Braganza notes that Lenovo’s metrics makeover is in its early stages, admitting that some visitors to its website may have unpleasant experiences as the kinks are worked out. The analytics team is applying Adobe Test&Target to dynamically change what individual visitors see on the Lenovo website, but it takes a few visits to achieve optimal customization. Lenovo is working to speed up the process by introducing third-party data to the equation. It’s begun a test of real-time analytics provider Neustar‘s N172 program, which can inform Lenovo about a first-time visitor’s store preferences, income, age, and favorite TV content, among other information.

“This is the Holy Grail—combining first-, second-, and third-party data,” Braganza says. “We showed the Neustar segments different content based on what we knew about them, and tested them against people who got the business-as-usual content. Without engaging paid search, we saw a huge, huge difference in numbers.”

KPIs based on solid quantitative methodologies are something marketers are going to have to learn to accept and master, Braganza warns. Marketers will still be relied on for creative branding, but they’d better be sure that one thing their branding creates is transactions. “My boss’s boss is all about the big picture. He talks about driving the ‘wow,’ he says. “Today, we can measure the ‘wow.’”

The measure of a lifetime

Measures that marketers can act on immediately are not as accessible to companies whose products are mostly purchased in store. Take IKEA for example. Its encyclopedic catalog, long the backbone of its customer outreach, is designed to reside in a corner of one’s den or workshop, ready to be consulted when purchase intent is roused. People can order online, but sizing up and taking delivery of a sofa does not easily transfer to e-commerce. For IKEA marketers, the top of the funnel is still the parking lot.

“Our objectives haven’t really changed,” says IKEA CMO Leontyne Green Sykes. “Driving traffic to stores is still number one.”

But the tactics the retailer uses in drawing customers to its big blue and yellow home furnishings stadiums have changed. Green Sykes added customer insights specialists to IKEA’s marketing team, as well as a media manager, who was charged with maintaining a strategic balance of paid, owned, and earned assets, with a special focus on social media. The catalogs are expensive, so IKEA is testing sending direct mail order forms for receiving the tomes, which serves the dual purpose of spending postage only on dedicated customers and gathering updated personal information on them in so doing. Additionally, the retailer launched a loyalty program, IKEA Family, and learned that members not only spend more in store, but make at least one more store visit a year than nonmembers.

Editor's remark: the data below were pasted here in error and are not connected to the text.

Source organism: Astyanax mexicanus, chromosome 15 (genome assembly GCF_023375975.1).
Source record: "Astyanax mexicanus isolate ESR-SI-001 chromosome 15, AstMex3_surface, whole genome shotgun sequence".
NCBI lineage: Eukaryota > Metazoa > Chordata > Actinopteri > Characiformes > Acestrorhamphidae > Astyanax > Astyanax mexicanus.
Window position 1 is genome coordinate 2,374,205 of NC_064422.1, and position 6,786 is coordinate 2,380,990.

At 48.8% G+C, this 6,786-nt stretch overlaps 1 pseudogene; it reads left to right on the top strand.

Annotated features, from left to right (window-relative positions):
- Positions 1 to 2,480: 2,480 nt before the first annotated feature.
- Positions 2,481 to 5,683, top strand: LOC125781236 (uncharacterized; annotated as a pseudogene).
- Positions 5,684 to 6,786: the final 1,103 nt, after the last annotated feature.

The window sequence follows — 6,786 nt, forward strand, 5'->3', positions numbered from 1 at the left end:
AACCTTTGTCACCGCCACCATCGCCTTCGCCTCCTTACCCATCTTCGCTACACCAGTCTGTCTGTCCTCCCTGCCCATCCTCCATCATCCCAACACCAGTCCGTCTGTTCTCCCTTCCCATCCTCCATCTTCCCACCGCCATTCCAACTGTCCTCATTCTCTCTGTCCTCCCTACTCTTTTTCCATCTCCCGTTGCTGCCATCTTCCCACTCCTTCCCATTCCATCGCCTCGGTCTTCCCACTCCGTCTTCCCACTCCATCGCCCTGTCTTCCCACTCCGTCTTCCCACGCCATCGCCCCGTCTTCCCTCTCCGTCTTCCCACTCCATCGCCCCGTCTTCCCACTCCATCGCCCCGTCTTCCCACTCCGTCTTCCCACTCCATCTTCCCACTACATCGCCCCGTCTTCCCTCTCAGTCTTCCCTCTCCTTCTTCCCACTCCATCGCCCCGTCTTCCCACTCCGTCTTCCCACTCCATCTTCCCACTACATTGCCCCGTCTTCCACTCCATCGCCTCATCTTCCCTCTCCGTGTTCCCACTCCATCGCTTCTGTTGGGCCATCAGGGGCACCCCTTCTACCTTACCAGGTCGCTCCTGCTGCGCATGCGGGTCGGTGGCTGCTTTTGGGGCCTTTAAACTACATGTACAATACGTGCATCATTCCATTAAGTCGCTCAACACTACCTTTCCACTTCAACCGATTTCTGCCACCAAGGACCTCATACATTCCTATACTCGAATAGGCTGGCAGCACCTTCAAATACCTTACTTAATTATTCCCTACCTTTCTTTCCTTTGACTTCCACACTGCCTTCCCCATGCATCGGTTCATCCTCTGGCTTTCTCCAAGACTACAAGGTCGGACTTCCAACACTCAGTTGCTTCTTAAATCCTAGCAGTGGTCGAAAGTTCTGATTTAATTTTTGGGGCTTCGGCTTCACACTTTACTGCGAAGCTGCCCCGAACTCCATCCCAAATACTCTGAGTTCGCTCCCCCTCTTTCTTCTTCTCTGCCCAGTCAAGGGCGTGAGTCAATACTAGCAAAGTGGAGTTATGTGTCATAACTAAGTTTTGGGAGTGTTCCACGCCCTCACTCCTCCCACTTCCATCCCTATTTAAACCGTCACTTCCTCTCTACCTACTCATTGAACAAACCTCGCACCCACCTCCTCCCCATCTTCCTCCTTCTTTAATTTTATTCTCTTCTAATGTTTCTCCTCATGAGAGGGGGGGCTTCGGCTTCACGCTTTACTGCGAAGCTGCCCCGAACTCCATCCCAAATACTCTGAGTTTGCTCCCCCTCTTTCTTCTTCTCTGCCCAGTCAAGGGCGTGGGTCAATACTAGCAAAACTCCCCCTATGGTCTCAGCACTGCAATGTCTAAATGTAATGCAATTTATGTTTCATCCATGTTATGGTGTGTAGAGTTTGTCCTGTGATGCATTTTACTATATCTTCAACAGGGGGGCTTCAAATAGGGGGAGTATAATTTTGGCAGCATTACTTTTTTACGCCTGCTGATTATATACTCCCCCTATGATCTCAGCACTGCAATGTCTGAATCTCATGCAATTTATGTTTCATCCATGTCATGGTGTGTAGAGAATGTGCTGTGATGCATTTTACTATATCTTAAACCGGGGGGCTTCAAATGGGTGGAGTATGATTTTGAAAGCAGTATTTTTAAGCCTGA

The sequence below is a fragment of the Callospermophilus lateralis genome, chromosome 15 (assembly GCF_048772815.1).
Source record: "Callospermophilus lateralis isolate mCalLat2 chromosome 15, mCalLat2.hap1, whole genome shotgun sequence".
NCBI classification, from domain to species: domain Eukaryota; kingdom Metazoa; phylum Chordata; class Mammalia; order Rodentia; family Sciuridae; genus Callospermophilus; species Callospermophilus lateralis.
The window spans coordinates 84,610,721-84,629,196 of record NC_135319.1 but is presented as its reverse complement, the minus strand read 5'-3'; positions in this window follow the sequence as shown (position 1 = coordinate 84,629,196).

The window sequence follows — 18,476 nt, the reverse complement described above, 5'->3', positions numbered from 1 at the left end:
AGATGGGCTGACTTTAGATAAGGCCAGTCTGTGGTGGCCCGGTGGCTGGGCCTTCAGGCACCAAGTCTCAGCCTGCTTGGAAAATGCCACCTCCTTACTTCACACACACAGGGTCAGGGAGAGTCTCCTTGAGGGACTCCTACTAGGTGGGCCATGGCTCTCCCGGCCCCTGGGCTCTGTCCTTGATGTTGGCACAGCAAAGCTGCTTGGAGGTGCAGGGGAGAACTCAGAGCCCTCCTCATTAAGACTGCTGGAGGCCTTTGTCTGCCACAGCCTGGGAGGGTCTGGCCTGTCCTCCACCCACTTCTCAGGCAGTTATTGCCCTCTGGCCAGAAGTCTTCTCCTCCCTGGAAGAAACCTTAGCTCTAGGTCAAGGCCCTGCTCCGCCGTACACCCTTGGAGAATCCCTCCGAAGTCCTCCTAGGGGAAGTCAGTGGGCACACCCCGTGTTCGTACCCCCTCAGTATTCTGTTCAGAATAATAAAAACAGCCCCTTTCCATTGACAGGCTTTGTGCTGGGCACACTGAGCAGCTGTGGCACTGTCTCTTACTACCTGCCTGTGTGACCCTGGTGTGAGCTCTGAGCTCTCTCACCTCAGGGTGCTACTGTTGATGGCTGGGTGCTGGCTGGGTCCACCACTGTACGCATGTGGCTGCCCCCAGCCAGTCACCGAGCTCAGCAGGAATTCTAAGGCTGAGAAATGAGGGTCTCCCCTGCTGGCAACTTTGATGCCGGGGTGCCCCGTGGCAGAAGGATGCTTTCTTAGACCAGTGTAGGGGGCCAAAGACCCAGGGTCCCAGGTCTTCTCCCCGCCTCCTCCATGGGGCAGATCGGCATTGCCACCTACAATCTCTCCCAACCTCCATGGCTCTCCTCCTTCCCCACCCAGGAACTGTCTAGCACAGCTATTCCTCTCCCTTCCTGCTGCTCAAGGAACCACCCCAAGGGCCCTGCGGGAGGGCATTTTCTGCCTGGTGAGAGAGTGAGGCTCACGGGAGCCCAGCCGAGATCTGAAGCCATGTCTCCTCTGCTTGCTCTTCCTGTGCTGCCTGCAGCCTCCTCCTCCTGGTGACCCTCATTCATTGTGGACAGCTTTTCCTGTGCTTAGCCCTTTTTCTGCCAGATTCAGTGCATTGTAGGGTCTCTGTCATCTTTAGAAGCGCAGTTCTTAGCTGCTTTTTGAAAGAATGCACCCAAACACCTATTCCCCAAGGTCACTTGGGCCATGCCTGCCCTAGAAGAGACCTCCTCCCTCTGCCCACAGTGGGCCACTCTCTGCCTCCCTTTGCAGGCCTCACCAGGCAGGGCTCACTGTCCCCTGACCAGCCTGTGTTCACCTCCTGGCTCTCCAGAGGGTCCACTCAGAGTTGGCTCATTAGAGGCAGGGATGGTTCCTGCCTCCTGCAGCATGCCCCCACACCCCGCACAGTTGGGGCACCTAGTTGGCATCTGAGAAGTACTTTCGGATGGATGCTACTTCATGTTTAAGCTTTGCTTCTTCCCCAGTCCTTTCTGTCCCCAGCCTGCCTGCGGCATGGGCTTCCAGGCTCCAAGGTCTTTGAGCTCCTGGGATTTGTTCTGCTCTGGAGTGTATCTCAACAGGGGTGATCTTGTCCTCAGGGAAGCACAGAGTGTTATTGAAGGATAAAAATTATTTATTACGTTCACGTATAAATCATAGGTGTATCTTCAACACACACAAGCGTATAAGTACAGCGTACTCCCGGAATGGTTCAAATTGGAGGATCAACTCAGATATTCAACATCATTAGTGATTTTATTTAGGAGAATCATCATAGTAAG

“Our strategic insights team created a three-year plan to evaluate our performance and we’re beginning to assess that. IKEA Family has had a year and a half, and we’re drawing insights from that experience,” Green Sykes says. “We look long term. For us it’s about the lifetime value of a customer.”

The new mind-set has colored short-term campaign evaluations, as well. On March 9, IKEA ran its second annual BYOF (Bring Your Own Friends) promotion, an in-store event with free food and seminars born of a marketing team insight that women prefer shared shopping experiences. IKEA calculated that it drew an incremental 50,000 store visits on that one day, but the buildup to the event had been live on Facebook for a month. “If we did an ROI calculation on the 50,000 visits, it would not be that high, but if you measure the social media impact, it changes the ROI immeasurably,” says Green Sykes.

For now, however, such measures are difficult to link directly to sales—or to performance-based compensation for marketers. At IKEA, marketers’ bonuses are still tied to driving store visits. “But I give them credit for how they’re doing it,” Green Sykes says. “Are they bringing in innovative methods, are they contributing to overall awareness, driving likes? What are the things they’re doing to contribute to longer-term objectives. It’s a little subjective, but I see it paying off in the kind of work they’re doing.”

The payoff for marketers of the future, it’s clear, will be in the payoff they deliver themselves. And that’s no b.s.